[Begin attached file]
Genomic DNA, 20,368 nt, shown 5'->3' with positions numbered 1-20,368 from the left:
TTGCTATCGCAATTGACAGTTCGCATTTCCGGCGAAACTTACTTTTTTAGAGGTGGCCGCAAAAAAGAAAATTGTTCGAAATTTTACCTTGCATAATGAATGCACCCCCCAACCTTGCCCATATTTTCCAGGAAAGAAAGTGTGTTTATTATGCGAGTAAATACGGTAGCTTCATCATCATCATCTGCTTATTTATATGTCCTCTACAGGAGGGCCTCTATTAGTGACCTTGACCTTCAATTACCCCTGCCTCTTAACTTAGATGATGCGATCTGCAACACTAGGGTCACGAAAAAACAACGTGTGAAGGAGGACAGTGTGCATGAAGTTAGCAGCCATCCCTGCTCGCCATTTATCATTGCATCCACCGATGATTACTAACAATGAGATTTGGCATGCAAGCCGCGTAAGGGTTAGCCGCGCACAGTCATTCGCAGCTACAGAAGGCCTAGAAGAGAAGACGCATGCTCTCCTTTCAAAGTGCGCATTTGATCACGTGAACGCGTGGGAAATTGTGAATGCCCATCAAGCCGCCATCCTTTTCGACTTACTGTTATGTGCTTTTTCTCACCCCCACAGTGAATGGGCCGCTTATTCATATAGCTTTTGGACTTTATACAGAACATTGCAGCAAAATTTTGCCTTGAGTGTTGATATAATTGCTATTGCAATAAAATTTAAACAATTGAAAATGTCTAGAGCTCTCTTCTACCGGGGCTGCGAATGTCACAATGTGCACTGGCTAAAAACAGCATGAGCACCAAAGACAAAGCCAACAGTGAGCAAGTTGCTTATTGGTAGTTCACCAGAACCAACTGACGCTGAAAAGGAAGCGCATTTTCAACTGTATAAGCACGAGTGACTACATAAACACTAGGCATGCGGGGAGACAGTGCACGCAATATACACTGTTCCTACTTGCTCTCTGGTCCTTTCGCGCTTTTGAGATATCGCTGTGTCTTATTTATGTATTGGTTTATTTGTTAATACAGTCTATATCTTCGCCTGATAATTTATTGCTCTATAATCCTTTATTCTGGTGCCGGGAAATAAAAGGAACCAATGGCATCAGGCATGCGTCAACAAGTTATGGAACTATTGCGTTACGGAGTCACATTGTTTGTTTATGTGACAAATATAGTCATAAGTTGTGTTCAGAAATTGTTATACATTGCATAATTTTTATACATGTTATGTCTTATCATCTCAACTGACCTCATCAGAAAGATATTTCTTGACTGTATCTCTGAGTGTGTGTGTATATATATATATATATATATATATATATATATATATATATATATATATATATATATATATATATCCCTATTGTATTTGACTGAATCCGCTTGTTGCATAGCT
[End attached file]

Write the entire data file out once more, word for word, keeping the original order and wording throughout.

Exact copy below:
Genomic DNA, 20,368 nt, shown 5'->3' with positions numbered 1-20,368 from the left:
TTGCTATCGCAATTGACAGTTCGCATTTCCGGCGAAACTTACTTTTTTAGAGGTGGCCGCAAAAAAGAAAATTGTTCGAAATTTTACCTTGCATAATGAATGCACCCCCCAACCTTGCCCATATTTTCCAGGAAAGAAAGTGTGTTTATTATGCGAGTAAATACGGTAGCTTCATCATCATCATCTGCTTATTTATATGTCCTCTACAGGAGGGCCTCTATTAGTGACCTTGACCTTCAATTACCCCTGCCTCTTAACTTAGATGATGCGATCTGCAACACTAGGGTCACGAAAAAACAACGTGTGAAGGAGGACAGTGTGCATGAAGTTAGCAGCCATCCCTGCTCGCCATTTATCATTGCATCCACCGATGATTACTAACAATGAGATTTGGCATGCAAGCCGCGTAAGGGTTAGCCGCGCACAGTCATTCGCAGCTACAGAAGGCCTAGAAGAGAAGACGCATGCTCTCCTTTCAAAGTGCGCATTTGATCACGTGAACGCGTGGGAAATTGTGAATGCCCATCAAGCCGCCATCCTTTTCGACTTACTGTTATGTGCTTTTTCTCACCCCCACAGTGAATGGGCCGCTTATTCATATAGCTTTTGGACTTTATACAGAACATTGCAGCAAAATTTTGCCTTGAGTGTTGATATAATTGCTATTGCAATAAAATTTAAACAATTGAAAATGTCTAGAGCTCTCTTCTACCGGGGCTGCGAATGTCACAATGTGCACTGGCTAAAAACAGCATGAGCACCAAAGACAAAGCCAACAGTGAGCAAGTTGCTTATTGGTAGTTCACCAGAACCAACTGACGCTGAAAAGGAAGCGCATTTTCAACTGTATAAGCACGAGTGACTACATAAACACTAGGCATGCGGGGAGACAGTGCACGCAATATACACTGTTCCTACTTGCTCTCTGGTCCTTTCGCGCTTTTGAGATATCGCTGTGTCTTATTTATGTATTGGTTTATTTGTTAATACAGTCTATATCTTCGCCTGATAATTTATTGCTCTATAATCCTTTATTCTGGTGCCGGGAAATAAAAGGAACCAATGGCATCAGGCATGCGTCAACAAGTTATGGAACTATTGCGTTACGGAGTCACATTGTTTGTTTATGTGACAAATATAGTCATAAGTTGTGTTCAGAAATTGTTATACATTGCATAATTTTTATACATGTTATGTCTTATCATCTCAACTGACCTCATCAGAAAGATATTTCTTGACTGTATCTCTGAGTGTGTGTGTATATATATATATATATATATATATATATATATATATATATATATATATATATATATATATATATCCCTATTGTATTTGACTGAATCCGCTTGTTGCATAGCT